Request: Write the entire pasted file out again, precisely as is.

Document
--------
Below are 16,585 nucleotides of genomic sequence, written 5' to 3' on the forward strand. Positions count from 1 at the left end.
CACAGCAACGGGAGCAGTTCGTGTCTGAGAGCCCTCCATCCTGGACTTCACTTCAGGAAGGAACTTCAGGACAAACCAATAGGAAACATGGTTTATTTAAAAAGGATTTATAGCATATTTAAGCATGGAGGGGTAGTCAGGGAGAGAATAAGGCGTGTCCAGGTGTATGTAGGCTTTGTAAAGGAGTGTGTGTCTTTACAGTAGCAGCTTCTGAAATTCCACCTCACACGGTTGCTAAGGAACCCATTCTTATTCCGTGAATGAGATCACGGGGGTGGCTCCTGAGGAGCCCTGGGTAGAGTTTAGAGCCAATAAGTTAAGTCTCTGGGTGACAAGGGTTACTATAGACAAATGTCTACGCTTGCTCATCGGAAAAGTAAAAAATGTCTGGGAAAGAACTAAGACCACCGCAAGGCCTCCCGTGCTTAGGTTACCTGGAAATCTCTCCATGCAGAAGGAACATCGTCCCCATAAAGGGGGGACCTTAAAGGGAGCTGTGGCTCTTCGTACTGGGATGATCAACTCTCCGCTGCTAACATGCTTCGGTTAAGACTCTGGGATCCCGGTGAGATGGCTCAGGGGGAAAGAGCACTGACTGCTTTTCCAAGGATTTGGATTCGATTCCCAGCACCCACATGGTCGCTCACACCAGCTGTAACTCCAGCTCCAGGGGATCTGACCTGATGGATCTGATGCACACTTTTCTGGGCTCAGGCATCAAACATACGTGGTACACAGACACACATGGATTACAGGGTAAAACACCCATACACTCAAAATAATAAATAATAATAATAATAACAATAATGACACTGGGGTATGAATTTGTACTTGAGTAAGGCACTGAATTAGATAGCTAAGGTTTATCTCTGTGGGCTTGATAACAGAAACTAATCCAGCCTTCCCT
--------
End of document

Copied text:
Below are 16,585 nucleotides of genomic sequence, written 5' to 3' on the forward strand. Positions count from 1 at the left end.
CACAGCAACGGGAGCAGTTCGTGTCTGAGAGCCCTCCATCCTGGACTTCACTTCAGGAAGGAACTTCAGGACAAACCAATAGGAAACATGGTTTATTTAAAAAGGATTTATAGCATATTTAAGCATGGAGGGGTAGTCAGGGAGAGAATAAGGCGTGTCCAGGTGTATGTAGGCTTTGTAAAGGAGTGTGTGTCTTTACAGTAGCAGCTTCTGAAATTCCACCTCACACGGTTGCTAAGGAACCCATTCTTATTCCGTGAATGAGATCACGGGGGTGGCTCCTGAGGAGCCCTGGGTAGAGTTTAGAGCCAATAAGTTAAGTCTCTGGGTGACAAGGGTTACTATAGACAAATGTCTACGCTTGCTCATCGGAAAAGTAAAAAATGTCTGGGAAAGAACTAAGACCACCGCAAGGCCTCCCGTGCTTAGGTTACCTGGAAATCTCTCCATGCAGAAGGAACATCGTCCCCATAAAGGGGGGACCTTAAAGGGAGCTGTGGCTCTTCGTACTGGGATGATCAACTCTCCGCTGCTAACATGCTTCGGTTAAGACTCTGGGATCCCGGTGAGATGGCTCAGGGGGAAAGAGCACTGACTGCTTTTCCAAGGATTTGGATTCGATTCCCAGCACCCACATGGTCGCTCACACCAGCTGTAACTCCAGCTCCAGGGGATCTGACCTGATGGATCTGATGCACACTTTTCTGGGCTCAGGCATCAAACATACGTGGTACACAGACACACATGGATTACAGGGTAAAACACCCATACACTCAAAATAATAAATAATAATAATAATAACAATAATGACACTGGGGTATGAATTTGTACTTGAGTAAGGCACTGAATTAGATAGCTAAGGTTTATCTCTGTGGGCTTGATAACAGAAACTAATCCAGCCTTCCCT